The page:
The third reason that politicians do not want to rely on advice advocating structural reforms to improve the long-term sustainability of the government budget is more complicated. Short-term consolidation is easy to explain and appears to provide results that are easily verifiable by voters. Voters understand that a budget deficit requires fiscal tightening, so pursuing such a policy adds to the credibility of a politician: “These are harsh policies, but they are needed to clean up the mess left by our predecessors.” Voters reward politicians who do not mess up the government budget.

The beneficial effect of structural reforms on an economy is much more difficult to monitor for voters. First of all, the effect takes more time to materialize than the effect of straightforward fiscal consolidation. Moreover, it is less certain, since it depends on behavioral responses of individuals to these reforms. For example, raising the official retirement age might raise future employment, but it might also just increase unemployment or early retirement. The size of these behavioral responses is often hard to predict.

But the biggest problem of structural reforms is that even if they have a positive effect on the economy, they may not reduce the government’s budget. Reforms that remove barriers to entry in a particular market, such as licenses for driving a cab, are a good example. These licenses allow incumbent cab drivers to capture rents at the expense of the employment of other cab drivers as well as the price customers have to pay. However, that is only part of the story. Since a cab license is an admission ticket to a pool of rents, it can be traded on the market. The price of a license is equal to the net discounted value of all future rents. Hence, by selling it, the current owner of the license extracts the current value of all future surpluses, from the moment of sale to infinity. The buyer has little to gain from his monopoly power: he captures rents, but these rents are just enough to cover the capital cost of his investment in buying the license.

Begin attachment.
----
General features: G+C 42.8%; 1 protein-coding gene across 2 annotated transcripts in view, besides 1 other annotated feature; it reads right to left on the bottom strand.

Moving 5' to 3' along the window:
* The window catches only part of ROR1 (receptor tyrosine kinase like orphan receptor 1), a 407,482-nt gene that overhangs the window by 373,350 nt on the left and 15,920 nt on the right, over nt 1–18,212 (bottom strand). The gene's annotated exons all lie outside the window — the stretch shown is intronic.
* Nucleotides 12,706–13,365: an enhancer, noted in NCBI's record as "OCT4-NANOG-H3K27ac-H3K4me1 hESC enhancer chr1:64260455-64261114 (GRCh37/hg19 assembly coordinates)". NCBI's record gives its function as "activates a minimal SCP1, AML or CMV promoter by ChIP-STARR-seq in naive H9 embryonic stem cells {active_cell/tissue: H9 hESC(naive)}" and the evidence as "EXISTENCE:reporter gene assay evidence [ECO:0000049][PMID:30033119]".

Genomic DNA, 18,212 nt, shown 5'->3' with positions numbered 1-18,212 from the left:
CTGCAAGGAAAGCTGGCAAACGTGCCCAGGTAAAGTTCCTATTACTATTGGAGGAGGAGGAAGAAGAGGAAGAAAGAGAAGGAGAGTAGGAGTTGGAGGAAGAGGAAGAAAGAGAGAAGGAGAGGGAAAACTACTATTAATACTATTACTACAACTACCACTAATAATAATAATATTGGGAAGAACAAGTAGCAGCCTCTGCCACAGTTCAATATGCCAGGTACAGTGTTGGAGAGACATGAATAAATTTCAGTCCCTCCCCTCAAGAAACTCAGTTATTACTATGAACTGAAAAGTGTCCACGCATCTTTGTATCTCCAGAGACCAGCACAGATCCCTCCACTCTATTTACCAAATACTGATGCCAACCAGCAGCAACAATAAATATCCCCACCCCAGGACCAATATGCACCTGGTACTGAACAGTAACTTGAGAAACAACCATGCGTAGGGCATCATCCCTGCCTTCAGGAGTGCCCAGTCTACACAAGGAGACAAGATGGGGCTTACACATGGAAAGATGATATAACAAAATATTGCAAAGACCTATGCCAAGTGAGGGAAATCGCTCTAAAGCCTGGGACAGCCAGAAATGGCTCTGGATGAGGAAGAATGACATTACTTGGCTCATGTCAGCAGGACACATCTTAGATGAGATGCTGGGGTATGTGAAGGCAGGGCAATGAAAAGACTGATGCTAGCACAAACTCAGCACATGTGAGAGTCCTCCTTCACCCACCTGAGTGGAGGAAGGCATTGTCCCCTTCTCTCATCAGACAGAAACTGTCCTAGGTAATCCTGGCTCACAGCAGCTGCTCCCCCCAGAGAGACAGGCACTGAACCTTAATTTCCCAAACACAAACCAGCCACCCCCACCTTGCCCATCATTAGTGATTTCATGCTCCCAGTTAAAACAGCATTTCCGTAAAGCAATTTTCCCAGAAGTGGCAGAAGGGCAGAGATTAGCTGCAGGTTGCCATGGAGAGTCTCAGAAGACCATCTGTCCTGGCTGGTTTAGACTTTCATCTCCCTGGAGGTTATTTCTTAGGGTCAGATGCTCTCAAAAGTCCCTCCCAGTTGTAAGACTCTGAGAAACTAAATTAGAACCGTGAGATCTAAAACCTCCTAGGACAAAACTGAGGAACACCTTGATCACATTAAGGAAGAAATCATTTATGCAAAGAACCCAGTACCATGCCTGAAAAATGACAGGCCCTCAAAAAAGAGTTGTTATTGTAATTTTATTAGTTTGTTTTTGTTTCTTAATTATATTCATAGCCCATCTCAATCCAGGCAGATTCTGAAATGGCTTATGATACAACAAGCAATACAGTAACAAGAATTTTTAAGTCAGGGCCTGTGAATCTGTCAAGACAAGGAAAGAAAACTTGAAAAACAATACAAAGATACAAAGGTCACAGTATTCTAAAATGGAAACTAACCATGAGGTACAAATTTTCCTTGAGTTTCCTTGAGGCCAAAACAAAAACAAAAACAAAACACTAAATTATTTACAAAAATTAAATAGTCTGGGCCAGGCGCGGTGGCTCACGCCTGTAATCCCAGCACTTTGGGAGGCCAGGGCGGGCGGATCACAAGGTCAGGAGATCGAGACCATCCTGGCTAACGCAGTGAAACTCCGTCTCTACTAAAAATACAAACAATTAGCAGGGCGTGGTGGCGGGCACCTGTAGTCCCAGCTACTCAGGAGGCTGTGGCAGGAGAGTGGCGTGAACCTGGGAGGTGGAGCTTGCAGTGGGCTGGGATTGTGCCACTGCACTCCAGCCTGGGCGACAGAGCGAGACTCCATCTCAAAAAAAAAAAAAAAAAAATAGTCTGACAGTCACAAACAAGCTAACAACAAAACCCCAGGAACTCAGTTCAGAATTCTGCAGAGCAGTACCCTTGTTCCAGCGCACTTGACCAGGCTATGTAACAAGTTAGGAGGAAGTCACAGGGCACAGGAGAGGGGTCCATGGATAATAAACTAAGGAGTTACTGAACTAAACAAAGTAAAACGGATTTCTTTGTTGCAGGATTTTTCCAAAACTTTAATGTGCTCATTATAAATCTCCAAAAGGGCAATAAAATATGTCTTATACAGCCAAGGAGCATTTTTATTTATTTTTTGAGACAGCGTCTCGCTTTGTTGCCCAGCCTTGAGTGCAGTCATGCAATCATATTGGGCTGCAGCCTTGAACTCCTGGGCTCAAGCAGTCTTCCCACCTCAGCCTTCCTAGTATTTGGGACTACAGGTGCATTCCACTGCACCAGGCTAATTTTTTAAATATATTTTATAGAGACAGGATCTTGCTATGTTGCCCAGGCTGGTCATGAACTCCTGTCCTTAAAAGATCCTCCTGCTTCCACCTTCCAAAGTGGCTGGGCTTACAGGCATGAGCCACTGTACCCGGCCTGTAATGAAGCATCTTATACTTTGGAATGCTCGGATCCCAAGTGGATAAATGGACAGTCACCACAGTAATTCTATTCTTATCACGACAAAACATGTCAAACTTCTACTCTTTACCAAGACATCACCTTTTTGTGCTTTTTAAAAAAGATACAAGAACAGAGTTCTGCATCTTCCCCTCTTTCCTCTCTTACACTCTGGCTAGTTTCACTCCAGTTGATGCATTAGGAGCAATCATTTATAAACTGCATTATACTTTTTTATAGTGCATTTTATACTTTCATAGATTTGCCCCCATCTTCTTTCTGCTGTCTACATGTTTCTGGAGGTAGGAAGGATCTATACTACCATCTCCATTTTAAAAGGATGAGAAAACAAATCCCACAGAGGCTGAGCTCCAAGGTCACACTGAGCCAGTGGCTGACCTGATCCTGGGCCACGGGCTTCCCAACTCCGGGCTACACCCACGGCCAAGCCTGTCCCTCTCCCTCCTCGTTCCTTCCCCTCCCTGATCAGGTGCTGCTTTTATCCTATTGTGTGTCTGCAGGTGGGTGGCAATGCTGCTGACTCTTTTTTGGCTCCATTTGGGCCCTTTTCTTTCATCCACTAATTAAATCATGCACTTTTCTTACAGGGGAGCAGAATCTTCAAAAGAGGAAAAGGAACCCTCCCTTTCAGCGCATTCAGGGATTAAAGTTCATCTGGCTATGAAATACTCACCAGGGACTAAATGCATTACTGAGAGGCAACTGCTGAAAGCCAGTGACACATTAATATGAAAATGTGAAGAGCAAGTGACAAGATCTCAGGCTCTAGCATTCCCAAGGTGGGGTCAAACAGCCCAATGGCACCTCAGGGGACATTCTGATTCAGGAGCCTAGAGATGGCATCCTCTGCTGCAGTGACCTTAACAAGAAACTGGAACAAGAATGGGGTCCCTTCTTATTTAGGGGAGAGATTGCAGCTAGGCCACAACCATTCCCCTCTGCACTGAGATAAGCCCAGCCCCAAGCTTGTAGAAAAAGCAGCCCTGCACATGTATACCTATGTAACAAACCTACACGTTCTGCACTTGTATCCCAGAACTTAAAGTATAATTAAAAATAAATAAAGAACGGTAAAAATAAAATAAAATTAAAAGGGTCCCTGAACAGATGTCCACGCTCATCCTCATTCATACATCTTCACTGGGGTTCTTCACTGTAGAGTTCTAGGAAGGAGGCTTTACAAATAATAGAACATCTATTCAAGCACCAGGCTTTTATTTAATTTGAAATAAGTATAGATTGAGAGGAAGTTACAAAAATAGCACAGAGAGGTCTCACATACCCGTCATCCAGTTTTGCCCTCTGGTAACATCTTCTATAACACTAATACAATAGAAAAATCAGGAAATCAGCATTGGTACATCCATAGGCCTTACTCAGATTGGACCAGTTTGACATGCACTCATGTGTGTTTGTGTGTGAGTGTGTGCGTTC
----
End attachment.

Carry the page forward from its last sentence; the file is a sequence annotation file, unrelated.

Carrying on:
Now, consider a politician who wants to make markets more competitive by removing entry barriers to specific markets. He liberalizes the cab market. This is in effect a transfer of wealth from the current pool of cab drivers to all future generations, who don’t have to pay as much for their taxi services and who can benefit from greater employment in the taxi industry. Quite often, removing entry barriers is therefore equivalent to a transfer of wealth from current to future generations. In that sense, this policy has the same effect in the intergenerational distribution of wealth as raising taxes today to reduce the sovereign debt. Like abolishing barriers to entry, raising taxes is a transfer from current to future generations, since it reduces the implicit tax liability of future generations. The reverse of this argument might also explain why entry barriers are installed so often, time and again: they are an easy way to relax the budget constraint of the current generation by extracting wealth from future generations.

There is a limit on how much pain politicians can inflict on current generations. In the end, these are their voters. Since both consolidation of the government budget and structural reforms (by removing barriers to entry) are transfers of wealth from current to future generations, they can do either the one or the other, not both. Consolidation can be monitored by voters more easily and will therefore be better rewarded by voters. The benefits of structural reform, meanwhile, are more difficult to assess and as a result voters will be less enthusiastic about pursuing them. Faced with this choice, politicians will pick consolidation over structural reform, even though structural reform is likely to be more conducive to future growth.